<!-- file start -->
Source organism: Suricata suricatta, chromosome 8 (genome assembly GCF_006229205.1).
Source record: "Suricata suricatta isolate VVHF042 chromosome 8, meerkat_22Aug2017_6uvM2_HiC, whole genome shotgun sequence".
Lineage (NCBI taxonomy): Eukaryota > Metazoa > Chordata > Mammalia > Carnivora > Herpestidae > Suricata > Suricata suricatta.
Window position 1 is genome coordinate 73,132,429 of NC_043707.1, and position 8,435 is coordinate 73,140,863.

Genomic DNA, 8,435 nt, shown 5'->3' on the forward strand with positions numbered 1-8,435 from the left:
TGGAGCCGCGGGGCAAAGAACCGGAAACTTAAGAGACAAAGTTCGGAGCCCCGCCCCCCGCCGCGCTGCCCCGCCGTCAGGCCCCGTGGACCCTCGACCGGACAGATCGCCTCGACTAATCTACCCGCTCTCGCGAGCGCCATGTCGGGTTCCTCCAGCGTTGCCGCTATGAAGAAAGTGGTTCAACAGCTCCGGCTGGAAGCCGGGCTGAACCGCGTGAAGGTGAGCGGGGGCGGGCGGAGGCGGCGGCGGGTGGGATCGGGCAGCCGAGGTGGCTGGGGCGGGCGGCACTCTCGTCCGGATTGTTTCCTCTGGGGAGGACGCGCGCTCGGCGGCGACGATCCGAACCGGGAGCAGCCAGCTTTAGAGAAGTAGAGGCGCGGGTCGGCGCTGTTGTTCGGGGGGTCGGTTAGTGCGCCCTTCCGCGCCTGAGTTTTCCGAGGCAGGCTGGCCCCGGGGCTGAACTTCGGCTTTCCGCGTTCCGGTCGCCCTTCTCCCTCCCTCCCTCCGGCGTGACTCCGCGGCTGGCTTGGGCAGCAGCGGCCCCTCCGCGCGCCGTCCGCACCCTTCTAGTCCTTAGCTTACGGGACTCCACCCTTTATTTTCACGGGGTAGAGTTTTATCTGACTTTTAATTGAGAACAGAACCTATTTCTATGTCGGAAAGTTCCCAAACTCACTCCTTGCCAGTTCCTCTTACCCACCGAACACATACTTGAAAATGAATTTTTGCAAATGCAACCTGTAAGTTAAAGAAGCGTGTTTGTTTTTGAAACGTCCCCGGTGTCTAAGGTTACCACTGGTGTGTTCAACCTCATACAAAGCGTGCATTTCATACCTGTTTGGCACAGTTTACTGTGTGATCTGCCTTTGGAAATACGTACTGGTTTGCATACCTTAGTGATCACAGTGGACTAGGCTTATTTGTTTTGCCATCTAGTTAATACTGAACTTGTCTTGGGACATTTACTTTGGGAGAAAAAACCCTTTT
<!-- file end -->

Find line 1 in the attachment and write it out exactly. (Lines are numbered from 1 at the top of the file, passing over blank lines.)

Source organism: Suricata suricatta, chromosome 8 (genome assembly GCF_006229205.1).